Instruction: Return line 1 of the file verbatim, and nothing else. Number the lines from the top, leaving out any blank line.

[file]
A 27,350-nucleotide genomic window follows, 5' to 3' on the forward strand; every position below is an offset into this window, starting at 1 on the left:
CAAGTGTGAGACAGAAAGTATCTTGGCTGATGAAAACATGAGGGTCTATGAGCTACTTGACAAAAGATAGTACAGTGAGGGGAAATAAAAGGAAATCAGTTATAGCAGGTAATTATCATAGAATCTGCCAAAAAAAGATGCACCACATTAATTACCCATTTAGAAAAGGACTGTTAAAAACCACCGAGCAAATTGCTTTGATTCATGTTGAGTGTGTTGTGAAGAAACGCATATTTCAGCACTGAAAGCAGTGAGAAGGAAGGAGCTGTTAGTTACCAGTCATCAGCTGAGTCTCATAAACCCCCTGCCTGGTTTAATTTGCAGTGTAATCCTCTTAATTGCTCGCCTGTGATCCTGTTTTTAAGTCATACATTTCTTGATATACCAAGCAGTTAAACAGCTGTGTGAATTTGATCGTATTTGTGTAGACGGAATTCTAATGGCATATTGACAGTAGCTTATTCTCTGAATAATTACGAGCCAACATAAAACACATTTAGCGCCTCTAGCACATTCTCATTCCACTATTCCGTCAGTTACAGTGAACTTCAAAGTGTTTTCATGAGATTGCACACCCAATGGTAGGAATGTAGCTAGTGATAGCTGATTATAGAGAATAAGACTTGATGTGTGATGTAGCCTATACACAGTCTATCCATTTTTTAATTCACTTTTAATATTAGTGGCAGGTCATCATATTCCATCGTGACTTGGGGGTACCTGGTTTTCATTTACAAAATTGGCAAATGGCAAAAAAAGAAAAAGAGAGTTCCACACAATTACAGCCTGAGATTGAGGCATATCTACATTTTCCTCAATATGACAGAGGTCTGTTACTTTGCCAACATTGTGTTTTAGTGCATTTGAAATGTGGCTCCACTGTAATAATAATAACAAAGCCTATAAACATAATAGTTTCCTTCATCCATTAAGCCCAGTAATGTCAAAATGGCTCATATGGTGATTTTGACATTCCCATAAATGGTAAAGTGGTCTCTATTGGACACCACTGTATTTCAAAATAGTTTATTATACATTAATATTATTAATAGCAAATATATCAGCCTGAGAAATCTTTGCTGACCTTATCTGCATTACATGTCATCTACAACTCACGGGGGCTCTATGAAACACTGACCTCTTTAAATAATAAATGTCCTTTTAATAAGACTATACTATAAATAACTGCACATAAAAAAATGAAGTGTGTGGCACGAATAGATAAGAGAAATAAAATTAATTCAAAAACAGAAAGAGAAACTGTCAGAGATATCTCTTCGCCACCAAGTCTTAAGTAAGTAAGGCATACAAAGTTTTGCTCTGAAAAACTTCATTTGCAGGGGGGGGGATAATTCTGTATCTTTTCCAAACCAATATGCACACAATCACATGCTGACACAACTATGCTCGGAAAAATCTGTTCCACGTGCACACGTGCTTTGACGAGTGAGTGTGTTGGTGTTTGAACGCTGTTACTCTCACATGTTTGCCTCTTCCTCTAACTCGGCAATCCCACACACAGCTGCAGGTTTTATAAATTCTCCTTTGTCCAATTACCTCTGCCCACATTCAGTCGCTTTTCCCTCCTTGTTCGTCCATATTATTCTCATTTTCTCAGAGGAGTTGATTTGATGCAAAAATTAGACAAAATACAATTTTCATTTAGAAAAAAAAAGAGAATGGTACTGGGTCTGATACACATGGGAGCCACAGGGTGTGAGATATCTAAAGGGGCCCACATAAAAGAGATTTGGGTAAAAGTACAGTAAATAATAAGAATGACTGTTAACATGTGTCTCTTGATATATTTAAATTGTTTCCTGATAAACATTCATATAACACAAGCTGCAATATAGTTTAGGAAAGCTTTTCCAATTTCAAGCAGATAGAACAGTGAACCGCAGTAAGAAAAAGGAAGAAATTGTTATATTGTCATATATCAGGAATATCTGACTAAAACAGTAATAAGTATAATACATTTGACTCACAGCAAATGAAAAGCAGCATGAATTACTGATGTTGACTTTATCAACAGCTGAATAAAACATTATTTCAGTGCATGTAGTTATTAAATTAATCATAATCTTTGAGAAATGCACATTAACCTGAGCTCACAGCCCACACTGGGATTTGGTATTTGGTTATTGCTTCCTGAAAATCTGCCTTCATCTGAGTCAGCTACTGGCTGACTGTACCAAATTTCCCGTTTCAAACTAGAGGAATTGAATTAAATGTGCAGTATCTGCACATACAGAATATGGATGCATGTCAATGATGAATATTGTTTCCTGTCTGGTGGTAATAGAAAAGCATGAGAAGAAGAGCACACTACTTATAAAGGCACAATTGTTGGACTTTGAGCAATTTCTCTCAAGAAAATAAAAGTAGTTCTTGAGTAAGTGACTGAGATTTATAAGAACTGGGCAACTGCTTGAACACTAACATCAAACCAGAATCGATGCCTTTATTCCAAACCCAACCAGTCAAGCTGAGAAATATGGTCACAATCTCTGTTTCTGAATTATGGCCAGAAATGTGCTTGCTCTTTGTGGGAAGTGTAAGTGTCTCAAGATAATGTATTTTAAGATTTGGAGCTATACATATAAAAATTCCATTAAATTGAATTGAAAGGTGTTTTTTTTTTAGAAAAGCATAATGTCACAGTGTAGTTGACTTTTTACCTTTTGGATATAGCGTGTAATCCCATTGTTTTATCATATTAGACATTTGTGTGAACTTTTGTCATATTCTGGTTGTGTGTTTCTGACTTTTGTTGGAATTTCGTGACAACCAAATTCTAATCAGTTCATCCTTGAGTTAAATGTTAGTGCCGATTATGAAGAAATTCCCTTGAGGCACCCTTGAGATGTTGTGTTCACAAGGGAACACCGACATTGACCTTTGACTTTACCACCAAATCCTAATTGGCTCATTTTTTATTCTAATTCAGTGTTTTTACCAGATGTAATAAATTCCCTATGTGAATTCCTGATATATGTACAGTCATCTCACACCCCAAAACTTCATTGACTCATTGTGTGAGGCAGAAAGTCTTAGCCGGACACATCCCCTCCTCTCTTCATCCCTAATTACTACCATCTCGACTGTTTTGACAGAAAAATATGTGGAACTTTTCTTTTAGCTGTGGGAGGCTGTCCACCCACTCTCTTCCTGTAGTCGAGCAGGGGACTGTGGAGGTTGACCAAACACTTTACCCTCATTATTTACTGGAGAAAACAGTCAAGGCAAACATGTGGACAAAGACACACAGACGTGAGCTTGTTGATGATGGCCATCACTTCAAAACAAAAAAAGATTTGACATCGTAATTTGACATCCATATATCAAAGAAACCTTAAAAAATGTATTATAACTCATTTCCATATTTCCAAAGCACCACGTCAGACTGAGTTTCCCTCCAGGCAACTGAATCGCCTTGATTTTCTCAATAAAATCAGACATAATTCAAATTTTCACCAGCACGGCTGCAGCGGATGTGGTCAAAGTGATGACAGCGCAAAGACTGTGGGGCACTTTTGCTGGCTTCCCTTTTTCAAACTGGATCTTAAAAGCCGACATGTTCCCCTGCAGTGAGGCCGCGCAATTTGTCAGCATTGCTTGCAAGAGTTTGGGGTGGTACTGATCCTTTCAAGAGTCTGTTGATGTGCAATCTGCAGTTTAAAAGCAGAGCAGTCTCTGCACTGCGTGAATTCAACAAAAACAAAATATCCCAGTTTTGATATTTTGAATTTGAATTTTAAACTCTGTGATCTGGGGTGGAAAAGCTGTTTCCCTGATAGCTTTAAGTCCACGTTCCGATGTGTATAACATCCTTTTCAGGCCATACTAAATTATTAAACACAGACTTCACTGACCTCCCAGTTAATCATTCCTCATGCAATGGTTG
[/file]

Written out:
A 27,350-nucleotide genomic window follows, 5' to 3' on the forward strand; every position below is an offset into this window, starting at 1 on the left: